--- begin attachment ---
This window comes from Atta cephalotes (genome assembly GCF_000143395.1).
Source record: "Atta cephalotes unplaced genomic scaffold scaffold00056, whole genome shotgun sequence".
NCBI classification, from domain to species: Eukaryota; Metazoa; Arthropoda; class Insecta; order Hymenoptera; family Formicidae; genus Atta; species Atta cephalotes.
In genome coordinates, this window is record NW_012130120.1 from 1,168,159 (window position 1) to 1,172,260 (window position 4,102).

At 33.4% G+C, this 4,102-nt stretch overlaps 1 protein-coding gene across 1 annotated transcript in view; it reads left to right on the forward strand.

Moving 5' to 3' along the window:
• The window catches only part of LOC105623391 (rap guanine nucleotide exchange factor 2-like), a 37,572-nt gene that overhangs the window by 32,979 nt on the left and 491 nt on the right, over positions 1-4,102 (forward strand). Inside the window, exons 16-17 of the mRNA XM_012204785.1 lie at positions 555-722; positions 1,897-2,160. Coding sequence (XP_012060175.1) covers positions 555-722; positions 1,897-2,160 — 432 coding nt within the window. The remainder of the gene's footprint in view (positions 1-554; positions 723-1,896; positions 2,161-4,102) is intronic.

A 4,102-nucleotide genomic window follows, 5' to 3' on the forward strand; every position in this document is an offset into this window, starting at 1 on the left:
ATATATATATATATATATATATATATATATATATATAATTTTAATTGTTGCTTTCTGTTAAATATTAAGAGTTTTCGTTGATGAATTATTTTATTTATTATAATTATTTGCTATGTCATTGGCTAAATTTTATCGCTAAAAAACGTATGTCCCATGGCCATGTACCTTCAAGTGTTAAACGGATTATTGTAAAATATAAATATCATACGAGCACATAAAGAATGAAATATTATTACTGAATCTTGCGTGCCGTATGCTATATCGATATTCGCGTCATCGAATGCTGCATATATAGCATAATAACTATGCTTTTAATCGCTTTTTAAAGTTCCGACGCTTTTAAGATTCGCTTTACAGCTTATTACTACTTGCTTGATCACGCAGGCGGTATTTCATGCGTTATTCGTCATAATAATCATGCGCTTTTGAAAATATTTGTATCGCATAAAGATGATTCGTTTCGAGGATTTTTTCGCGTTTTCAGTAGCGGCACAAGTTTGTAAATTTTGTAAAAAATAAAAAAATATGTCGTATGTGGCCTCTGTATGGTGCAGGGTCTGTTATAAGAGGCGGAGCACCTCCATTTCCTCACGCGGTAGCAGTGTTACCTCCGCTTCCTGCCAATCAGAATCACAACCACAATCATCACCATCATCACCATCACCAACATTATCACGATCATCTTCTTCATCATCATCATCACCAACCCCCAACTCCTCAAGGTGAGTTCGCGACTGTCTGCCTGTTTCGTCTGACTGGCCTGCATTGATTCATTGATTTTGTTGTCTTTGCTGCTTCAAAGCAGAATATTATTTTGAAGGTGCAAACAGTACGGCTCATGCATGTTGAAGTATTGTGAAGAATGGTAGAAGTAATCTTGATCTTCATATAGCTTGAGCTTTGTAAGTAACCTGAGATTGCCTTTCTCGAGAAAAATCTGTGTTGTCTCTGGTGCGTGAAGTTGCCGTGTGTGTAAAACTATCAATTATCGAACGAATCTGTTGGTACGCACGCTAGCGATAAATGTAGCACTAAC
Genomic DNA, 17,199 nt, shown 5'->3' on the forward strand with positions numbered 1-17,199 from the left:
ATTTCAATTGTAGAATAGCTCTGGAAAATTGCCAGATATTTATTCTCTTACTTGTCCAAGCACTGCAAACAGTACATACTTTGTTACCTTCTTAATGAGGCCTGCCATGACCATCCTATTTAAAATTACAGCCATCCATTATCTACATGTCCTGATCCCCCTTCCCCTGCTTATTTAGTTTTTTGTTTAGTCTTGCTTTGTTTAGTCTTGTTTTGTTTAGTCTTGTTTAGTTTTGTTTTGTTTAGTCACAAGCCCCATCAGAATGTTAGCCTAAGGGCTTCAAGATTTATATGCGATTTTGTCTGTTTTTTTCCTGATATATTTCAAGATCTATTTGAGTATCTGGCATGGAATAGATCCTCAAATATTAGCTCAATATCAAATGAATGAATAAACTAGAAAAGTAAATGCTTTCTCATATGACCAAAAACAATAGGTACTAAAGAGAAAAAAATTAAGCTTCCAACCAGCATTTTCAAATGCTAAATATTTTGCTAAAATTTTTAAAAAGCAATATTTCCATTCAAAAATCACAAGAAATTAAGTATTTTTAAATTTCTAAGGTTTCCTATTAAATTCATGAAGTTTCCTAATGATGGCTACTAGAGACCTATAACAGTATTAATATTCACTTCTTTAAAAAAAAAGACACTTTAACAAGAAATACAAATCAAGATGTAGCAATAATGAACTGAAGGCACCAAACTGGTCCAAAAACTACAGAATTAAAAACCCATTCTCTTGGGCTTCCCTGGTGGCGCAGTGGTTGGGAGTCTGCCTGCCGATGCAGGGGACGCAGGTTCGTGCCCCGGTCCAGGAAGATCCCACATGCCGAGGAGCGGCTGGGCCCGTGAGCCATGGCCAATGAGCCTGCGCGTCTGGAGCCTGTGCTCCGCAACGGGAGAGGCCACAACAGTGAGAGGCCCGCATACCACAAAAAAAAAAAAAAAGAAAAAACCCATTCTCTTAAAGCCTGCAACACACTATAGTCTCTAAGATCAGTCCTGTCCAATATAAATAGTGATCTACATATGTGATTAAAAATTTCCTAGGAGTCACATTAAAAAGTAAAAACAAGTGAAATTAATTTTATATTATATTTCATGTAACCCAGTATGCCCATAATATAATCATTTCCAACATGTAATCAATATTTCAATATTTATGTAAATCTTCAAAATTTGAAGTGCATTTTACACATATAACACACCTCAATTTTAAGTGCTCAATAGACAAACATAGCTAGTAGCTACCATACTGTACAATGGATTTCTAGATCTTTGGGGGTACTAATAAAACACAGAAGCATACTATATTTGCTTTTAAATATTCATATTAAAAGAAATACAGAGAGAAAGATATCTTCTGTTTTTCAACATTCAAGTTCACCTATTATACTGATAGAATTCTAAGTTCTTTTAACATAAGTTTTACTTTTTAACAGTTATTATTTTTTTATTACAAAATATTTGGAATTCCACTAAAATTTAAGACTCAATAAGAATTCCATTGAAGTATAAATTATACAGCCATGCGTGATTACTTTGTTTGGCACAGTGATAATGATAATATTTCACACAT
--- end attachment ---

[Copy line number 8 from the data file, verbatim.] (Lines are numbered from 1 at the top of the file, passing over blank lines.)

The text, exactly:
A 4,102-nucleotide genomic window follows, 5' to 3' on the forward strand; every position in this document is an offset into this window, starting at 1 on the left: